They can be Unattractive: Besides being a distraction, many watermarks are unattractive. They can greatly alter the way an image comes across by corrupting the purity of the original shot.
It requires extra Work: Adding a watermark to each of your photos isn’t hard, but it is an extra step, and extra steps take time and slow down the publishing process. This alone is reason enough of a reason for some to skip doing it. I try to always watermark my products pictures but I know I could be way more vigilant about other more generic pictures.

And finally, here’s HOW to WaterMark your Photos:

Choose a program to work with. The process is really quite simple. I use Adobe Photoshop to add watermarks to my photos, but there are literally hundreds of online tutorials that will walk you through the process step by step. To avoid an unnecessarily lengthy post, I recommend doing an internet search for “How to watermark image in (program name).” I’ve included a few FREE online apps at the end of this post to get you started.

Never work with your originals. Be sure to have a backup copy of your original photo in case you make mistakes that can’t be corrected.
Choose Your Styling.  When it comes to branding your photos, it doesn’t matter how you do it: whether you watermark with your entire logo or just the text of your blog’s name or port title (see photo at left). I suggest playing around with the font size, color, and opacity in order to get your watermark exactly the way you want it but it’s always a good idea to keep it as neutral as possible. Once you have your watermark how your like it, you’ll probably want to use the same one on all of your images in order to maintain and build your studio identity.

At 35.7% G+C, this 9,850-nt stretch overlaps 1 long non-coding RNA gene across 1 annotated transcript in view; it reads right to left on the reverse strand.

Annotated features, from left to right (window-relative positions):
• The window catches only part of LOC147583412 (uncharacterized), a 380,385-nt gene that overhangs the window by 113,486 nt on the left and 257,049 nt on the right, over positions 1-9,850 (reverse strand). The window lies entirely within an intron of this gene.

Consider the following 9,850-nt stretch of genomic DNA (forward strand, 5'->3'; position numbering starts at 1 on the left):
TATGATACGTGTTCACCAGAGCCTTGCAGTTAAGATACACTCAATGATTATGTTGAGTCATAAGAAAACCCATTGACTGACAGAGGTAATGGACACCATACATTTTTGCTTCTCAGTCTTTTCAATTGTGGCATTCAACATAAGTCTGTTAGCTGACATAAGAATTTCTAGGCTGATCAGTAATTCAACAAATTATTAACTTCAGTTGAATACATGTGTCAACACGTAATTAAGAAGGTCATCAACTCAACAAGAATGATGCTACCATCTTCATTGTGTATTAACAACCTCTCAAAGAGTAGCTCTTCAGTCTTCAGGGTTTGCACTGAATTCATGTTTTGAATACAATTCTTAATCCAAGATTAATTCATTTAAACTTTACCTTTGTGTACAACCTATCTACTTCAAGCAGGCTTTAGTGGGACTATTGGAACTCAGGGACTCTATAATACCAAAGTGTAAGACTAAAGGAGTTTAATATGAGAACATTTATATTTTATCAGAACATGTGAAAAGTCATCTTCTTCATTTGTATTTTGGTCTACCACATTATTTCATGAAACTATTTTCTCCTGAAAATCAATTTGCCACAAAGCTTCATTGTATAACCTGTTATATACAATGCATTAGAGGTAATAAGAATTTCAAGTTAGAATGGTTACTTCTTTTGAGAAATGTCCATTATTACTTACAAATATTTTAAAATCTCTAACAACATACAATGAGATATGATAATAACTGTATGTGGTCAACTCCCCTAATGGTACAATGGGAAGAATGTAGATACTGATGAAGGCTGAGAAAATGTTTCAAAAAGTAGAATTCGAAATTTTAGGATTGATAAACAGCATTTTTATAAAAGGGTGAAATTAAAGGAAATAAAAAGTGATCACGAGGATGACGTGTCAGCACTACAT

Decide on your placement. If you are displaying photos that you do not want copied in any form, then I would suggest you place your watermark across the photo. Make sure it’s transparent enough to showcase your photo yet prevalent enough to deter people from stealing the photo. If you do not want to make any changes on the photo itself but still want to watermark it, you can place a small border at the bottom with the watermark. Keep in mind that these are easily cropped so people can still steal your photos but at least you are protected by the warning they read.
Save your watermark as a file. This will streamline this process for you, making it faster and easier. From now on it will be a simple matter of dropping it into your photo whenever you are ready to add your watermark.

Helpful resources: PicMarkr.com— Free and very easy to use – Works Great
PicMonkey— Click link for a good tutorial

So…

Is establishing ownership of your photos and directing traffic back to your website more important than keeping your pictures pristine and pure? And which is more valuable to you? photo protection or saving time? Consider the pros and cons of watermarking and make the decision that works for you.

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And now…. it’s YOUR turn!

I’m curious… when you post photos to your various social media sites, are you care to include linkage back to the original source? And remember, we love reading your comments and answering your questions too, so please feel free to leave your comments about posting and watermarking photographs in the space provided below.